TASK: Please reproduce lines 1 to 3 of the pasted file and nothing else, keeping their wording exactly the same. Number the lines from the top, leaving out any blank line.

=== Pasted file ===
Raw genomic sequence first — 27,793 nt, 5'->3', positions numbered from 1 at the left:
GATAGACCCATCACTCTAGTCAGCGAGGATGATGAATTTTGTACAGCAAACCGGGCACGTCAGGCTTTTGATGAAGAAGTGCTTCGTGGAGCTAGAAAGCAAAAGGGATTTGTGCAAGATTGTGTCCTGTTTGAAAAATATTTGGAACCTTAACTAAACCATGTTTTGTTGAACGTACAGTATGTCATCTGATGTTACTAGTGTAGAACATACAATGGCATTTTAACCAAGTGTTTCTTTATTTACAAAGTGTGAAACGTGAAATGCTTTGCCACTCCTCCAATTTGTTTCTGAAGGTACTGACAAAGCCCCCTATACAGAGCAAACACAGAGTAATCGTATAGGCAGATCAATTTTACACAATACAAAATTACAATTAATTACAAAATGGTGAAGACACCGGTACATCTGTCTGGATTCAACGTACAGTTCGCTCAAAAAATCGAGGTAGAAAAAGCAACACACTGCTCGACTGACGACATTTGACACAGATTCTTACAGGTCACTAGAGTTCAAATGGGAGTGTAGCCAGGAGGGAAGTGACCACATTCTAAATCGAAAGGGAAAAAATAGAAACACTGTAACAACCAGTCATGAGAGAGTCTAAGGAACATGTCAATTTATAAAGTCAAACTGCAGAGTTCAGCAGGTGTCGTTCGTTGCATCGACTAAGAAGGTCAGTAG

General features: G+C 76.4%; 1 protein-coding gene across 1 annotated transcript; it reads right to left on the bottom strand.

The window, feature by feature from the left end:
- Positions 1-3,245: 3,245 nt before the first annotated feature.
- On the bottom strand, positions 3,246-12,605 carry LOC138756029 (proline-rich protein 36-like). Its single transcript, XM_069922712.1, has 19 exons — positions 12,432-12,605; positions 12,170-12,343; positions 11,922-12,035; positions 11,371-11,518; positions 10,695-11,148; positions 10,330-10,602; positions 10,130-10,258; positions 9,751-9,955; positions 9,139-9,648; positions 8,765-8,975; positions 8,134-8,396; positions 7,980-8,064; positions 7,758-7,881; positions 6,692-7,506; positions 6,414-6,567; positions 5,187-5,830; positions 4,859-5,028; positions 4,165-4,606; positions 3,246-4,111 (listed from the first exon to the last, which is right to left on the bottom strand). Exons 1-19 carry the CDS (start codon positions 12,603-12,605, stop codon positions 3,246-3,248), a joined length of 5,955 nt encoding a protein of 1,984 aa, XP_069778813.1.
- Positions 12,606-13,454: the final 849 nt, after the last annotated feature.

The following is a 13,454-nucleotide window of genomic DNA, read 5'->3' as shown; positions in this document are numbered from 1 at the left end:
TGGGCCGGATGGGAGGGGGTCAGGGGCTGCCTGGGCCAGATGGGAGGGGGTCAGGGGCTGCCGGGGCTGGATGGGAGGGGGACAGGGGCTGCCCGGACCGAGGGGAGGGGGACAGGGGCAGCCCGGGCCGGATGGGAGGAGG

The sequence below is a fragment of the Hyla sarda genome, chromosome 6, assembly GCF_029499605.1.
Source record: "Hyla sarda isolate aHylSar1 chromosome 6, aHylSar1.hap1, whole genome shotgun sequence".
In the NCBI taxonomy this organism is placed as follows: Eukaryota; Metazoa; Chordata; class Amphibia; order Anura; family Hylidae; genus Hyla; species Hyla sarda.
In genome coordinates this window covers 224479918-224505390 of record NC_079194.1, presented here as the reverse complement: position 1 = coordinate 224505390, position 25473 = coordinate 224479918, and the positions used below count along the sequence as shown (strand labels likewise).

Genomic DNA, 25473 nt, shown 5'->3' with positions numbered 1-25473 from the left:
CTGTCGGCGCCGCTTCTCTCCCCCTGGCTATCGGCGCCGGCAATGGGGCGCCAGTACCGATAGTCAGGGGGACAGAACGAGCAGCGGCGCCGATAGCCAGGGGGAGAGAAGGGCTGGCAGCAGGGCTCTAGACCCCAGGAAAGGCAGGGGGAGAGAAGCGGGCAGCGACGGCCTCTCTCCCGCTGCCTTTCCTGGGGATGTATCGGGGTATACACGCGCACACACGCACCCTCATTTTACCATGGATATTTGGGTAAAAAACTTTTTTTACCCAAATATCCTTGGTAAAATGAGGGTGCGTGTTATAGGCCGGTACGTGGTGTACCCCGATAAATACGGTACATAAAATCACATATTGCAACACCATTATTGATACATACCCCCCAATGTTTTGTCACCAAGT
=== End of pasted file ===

Raw genomic sequence first — 27,793 nt, 5'->3', positions numbered from 1 at the left:
GATAGACCCATCACTCTAGTCAGCGAGGATGATGAATTTTGTACAGCAAACCGGGCACGTCAGGCTTTTGATGAAGAAGTGCTTCGTGGAGCTAGAAAGCAAAAGGGATTTGTGCAAGATTGTGTCCTGTTTGAAAAATATTTGGAACCTTAACTAAACCATGTTTTGTTGAACGTACAGTATGTCATCTGATGTTACTAGTGTAGAACATACAATGGCATTTTAACCAAGTGTTTCTTTATTTACAAAGTGTGAAACGTGAAATGCTTTGCCACTCCTCCAATTTGTTTCTGAAGGTACTGACAAAGCCCCCTATACAGAGCAAACACAGAGTAATCGTATAGGCAGATCAATTTTACACAATACAAAATTACAATTAATTACAAAATGGTGAAGACACCGGTACATCTGTCTGGATTCAACGTACAGTTCGCTCAAAAAATCGAGGTAGAAAAAGCAACACACTGCTCGACTGACGACATTTGACACAGATTCTTACAGGTCACTAGAGTTCAAATGGGAGTGTAGCCAGGAGGGAAGTGACCACATTCTAAATCGAAAGGGAAAAAATAGAAACACTGTAACAACCAGTCATGAGAGAGTCTAAGGAACATGTCAATTTATAAAGTCAAACTGCAGAGTTCAGCAGGTGTCGTTCGTTGCATCGACTAAGAAGGTCAGTAG

General features: G+C 76.4%; 1 protein-coding gene across 1 annotated transcript; it reads right to left on the bottom strand.